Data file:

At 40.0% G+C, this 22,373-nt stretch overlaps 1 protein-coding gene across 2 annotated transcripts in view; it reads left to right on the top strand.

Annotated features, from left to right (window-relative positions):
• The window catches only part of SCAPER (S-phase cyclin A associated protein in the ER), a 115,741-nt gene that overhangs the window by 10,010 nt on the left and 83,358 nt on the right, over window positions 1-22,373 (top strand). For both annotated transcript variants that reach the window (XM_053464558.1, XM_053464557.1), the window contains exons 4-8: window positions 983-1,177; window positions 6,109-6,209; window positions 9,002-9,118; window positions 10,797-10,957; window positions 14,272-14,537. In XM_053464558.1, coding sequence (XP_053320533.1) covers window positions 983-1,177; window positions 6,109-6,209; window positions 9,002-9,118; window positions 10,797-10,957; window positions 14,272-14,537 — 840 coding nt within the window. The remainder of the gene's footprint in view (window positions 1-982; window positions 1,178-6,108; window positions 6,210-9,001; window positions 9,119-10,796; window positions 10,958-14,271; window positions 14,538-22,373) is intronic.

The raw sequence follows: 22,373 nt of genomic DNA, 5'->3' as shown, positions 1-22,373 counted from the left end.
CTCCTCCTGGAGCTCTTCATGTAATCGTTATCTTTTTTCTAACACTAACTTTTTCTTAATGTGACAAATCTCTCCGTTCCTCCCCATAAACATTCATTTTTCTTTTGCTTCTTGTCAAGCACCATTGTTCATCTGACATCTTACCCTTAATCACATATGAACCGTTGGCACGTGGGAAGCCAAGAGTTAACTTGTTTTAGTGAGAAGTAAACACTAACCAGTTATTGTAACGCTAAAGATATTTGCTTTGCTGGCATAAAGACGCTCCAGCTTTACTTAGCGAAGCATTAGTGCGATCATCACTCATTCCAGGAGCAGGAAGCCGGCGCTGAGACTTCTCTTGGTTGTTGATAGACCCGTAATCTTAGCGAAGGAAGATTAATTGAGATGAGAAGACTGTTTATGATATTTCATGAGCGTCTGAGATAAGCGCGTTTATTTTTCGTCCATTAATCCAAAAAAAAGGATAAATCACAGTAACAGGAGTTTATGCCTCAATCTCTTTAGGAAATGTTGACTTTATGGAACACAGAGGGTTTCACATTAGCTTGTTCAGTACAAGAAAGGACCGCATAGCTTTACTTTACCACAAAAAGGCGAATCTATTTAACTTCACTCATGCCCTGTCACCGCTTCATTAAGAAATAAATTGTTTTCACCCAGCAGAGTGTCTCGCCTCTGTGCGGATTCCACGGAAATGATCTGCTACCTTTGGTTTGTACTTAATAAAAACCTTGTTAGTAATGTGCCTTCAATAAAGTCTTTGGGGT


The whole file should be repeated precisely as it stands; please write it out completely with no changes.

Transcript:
At 40.0% G+C, this 22,373-nt stretch overlaps 1 protein-coding gene across 2 annotated transcripts in view; it reads left to right on the top strand.

Annotated features, from left to right (window-relative positions):
• The window catches only part of SCAPER (S-phase cyclin A associated protein in the ER), a 115,741-nt gene that overhangs the window by 10,010 nt on the left and 83,358 nt on the right, over window positions 1-22,373 (top strand). For both annotated transcript variants that reach the window (XM_053464558.1, XM_053464557.1), the window contains exons 4-8: window positions 983-1,177; window positions 6,109-6,209; window positions 9,002-9,118; window positions 10,797-10,957; window positions 14,272-14,537. In XM_053464558.1, coding sequence (XP_053320533.1) covers window positions 983-1,177; window positions 6,109-6,209; window positions 9,002-9,118; window positions 10,797-10,957; window positions 14,272-14,537 — 840 coding nt within the window. The remainder of the gene's footprint in view (window positions 1-982; window positions 1,178-6,108; window positions 6,210-9,001; window positions 9,119-10,796; window positions 10,958-14,271; window positions 14,538-22,373) is intronic.

The raw sequence follows: 22,373 nt of genomic DNA, 5'->3' as shown, positions 1-22,373 counted from the left end.
CTCCTCCTGGAGCTCTTCATGTAATCGTTATCTTTTTTCTAACACTAACTTTTTCTTAATGTGACAAATCTCTCCGTTCCTCCCCATAAACATTCATTTTTCTTTTGCTTCTTGTCAAGCACCATTGTTCATCTGACATCTTACCCTTAATCACATATGAACCGTTGGCACGTGGGAAGCCAAGAGTTAACTTGTTTTAGTGAGAAGTAAACACTAACCAGTTATTGTAACGCTAAAGATATTTGCTTTGCTGGCATAAAGACGCTCCAGCTTTACTTAGCGAAGCATTAGTGCGATCATCACTCATTCCAGGAGCAGGAAGCCGGCGCTGAGACTTCTCTTGGTTGTTGATAGACCCGTAATCTTAGCGAAGGAAGATTAATTGAGATGAGAAGACTGTTTATGATATTTCATGAGCGTCTGAGATAAGCGCGTTTATTTTTCGTCCATTAATCCAAAAAAAAGGATAAATCACAGTAACAGGAGTTTATGCCTCAATCTCTTTAGGAAATGTTGACTTTATGGAACACAGAGGGTTTCACATTAGCTTGTTCAGTACAAGAAAGGACCGCATAGCTTTACTTTACCACAAAAAGGCGAATCTATTTAACTTCACTCATGCCCTGTCACCGCTTCATTAAGAAATAAATTGTTTTCACCCAGCAGAGTGTCTCGCCTCTGTGCGGATTCCACGGAAATGATCTGCTACCTTTGGTTTGTACTTAATAAAAACCTTGTTAGTAATGTGCCTTCAATAAAGTCTTTGGGGT